TAHOE/TRUCKEE — Lake Tahoe and Truckee may be made up of small mountain towns, but big-city trends are becoming welcomed norms in the Sierra Nevada.
In response to the growing number of freelancers and telecommuters in the region, community members in Truckee, North Tahoe and the South Shore have created co-working spaces where people can rent a desk and show up to an office.
Co-working is a trend that started about 10 years ago in the Bay Area and is becoming the new place and style of work for thousands across the country.
Megan Michelson, co-founder of the Tahoe Mill Collective in Alpine Meadows, spent years working at coffee shops before opening the Collective last November. The shared working space has 15 desks and a paying member for each.
“I think sometimes you can get stuck in your own head when you work for yourself,” Michelson said.
The freelance writer works for ESPN.com and other publications such as Outside Magazine and Men’s Journal. Starting Tahoe Mill Collective has helped Michelson meet people and have a more fulfilling workday.
“It was important to have a community … but also to give people this face-to-face social interaction,” she said.
‘VALUE OF THE FRIENDSHIPS’
Eric Brown, head of business for Chrysallis, a health and wellness company, works at The Lift, a co-working space in Truckee, instead of “going crazy” at home.
“It’s fun to get out of the house and have warm bodies around,” Brown said.
The Lift is located near the airport in a 2,500-square-foot building where muddy mountain bikes are frequently parked outside, and on the walls upstairs hang posters that read “Relentless Forward Momentum” and “Get Sh*t Done.”
The Lift opened nearly three months ago and has 10 members who range from web design professionals to employees of a digital publishing company.
“It’s really great people passionate about what they’re doing,” said Brown, his flip flop-clad feet perched up on his desk.
For Brown, the structure of his workday doesn’t change much, but having the companionship and collaboration of others in the office helps him to be more productive.
“The value of the friendships and the day-in-day-out mentorships is hugely important,” Brown said.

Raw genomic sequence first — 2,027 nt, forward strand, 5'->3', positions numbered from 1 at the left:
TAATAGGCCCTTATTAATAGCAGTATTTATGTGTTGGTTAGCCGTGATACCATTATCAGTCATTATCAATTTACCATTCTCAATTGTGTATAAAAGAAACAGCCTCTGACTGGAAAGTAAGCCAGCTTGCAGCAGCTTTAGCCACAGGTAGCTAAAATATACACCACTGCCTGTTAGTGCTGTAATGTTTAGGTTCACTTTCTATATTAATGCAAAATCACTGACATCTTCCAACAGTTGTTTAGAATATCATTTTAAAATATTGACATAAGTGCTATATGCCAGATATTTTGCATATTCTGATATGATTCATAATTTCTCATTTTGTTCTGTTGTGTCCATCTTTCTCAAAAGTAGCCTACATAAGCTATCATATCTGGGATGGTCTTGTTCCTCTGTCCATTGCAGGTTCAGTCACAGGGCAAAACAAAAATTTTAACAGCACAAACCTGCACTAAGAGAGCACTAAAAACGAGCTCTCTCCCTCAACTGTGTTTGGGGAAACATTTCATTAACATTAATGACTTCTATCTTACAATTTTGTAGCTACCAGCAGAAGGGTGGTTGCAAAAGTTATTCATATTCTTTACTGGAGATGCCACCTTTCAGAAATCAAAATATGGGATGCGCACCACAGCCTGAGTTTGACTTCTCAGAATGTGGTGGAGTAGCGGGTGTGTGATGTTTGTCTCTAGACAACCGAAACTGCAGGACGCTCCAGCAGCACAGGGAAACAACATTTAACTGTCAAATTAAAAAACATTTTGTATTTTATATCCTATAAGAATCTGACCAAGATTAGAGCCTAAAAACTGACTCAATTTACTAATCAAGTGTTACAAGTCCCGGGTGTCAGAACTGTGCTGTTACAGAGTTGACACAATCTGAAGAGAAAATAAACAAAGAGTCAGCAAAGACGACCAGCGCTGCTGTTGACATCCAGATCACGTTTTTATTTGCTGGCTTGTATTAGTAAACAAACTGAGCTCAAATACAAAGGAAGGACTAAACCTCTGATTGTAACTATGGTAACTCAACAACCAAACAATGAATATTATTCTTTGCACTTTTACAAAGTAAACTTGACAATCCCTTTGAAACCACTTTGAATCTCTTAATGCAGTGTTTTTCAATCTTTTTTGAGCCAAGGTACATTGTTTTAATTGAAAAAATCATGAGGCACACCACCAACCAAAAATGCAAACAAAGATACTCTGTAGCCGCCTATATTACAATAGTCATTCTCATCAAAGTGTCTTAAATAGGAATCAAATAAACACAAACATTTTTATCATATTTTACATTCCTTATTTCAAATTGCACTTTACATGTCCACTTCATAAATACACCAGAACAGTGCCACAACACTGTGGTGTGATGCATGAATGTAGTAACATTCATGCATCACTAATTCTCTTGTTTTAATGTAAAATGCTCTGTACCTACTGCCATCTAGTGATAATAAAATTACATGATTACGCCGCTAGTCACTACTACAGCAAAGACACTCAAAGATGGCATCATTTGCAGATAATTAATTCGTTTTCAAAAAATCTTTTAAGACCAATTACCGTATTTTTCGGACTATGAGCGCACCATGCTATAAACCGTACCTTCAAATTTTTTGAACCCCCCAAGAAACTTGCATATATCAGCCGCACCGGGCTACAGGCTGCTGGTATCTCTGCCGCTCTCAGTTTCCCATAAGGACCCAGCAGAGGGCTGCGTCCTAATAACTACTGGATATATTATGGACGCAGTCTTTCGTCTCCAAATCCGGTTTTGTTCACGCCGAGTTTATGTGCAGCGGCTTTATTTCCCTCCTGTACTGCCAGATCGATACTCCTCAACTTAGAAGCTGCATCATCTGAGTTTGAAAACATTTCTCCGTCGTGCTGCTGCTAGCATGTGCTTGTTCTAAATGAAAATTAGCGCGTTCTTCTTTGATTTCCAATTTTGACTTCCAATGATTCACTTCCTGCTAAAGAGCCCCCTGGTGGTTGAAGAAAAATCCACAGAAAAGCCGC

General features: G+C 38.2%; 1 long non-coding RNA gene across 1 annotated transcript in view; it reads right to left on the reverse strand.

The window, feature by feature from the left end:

SOUTH SHORE FOLLOWS SUIT
Following similar trends on the other side of the lake, three people from vastly different backgrounds saw the same need in South Lake Tahoe. Tahoe Mountain Lab, South Shore’s new co-working space, opened May 28 to serve both local freelancers and visiting telecommuters.
Jamie Orr, a physics and engineering professor, opened the space with her husband David Orr, an urban planning consultant, and friend Jesse Walker, a business development specialist.
“Tahoe has the same issue,” Orr said, referring to the workforce in the Bay Area and other big cities. “People don’t want or can’t afford the extra expense of having an office.”
Members at Tahoe Mountain Lab can purchase monthly, multi-day and single-day passes. The co-working space currently has seven members and 13 workstations, a conference room and a lounge.
Orr and her husband are transplants from Silicon Valley and wanted a place to work while being able to live in Tahoe.
She described the cyclical economy in Tahoe as “feast or famine,” and hopes that co-working spaces will bring more economic growth year round.
“We hope to level it out and strengthen the economy for the entire region,” she said. “I can’t imagine a more welcoming business community than we’ve experienced in Tahoe.”
‘HAPPIER DAY IN THE OFFICE’
When members sign up for a month at Tahoe Mill Collective, they are given a desk and a chair, a lamp, waste paper basket and a corkboard.
Low cubicle walls promote conversation and collaboration. Artwork, individual lockers and coffee makers promote a sense of community for workers who bring a wide range of experience such as freelance photography, graphic design and sales and marketing.
Michelson said the shared space and camaraderie found within the building benefits each member at the Collective.
“Hopefully it lends them to not only be more productive and have more ideas at work, but at least have a happier day in the office” she said.
Nick Haggerty, the North American sales director for AdSalsa, a online advertising company based in Spain, rents space at Tahoe Mill because working from home just isn’t an option.
“I’m just the type of person who really needs to ‘go to work,’” Haggerty said. “Being productive at home just isn’t as possible for me.”
Kate Cook works in sales and said the Collective is a nice break from working at home.
From her office, Cook has a view of Alpine Meadows Road and is just minutes from the ski hill. During summer months she takes a break to run along the Truckee River.
“It’s a great location and everyone is really respectful. It’s very easy to get work done here.”
‘A TOWN OF INNOVATION’
Working from home doesn’t pose challenges for Morgan Goodwin, an employee of Avaaz, a multilingual nonprofit focusing on civic movement across the globe.
But being part of the community, besides joining a mountain biking club or hanging with ski buddies, is something the remote employee seeks in Truckee.
“I have a feeling that there are so many people doing cool things,” Morgan said. “I wish it were easier to find out about it.”
Through co-working spaces, Morgan has learned more about other locals that work remotely like he does. The New York native said he’d like to put energy into co-working groups and helping them to get the word out.
“I’m excited to see the potential of turning Truckee into a town of innovation,” he said.
Jenny Luna is a freelance writer based in Truckee. You can reach her at firstname.lastname@example.org.
“Hopefully it leads them to not only be more productive and have more ideas at work, but at least have a happier day in the office.”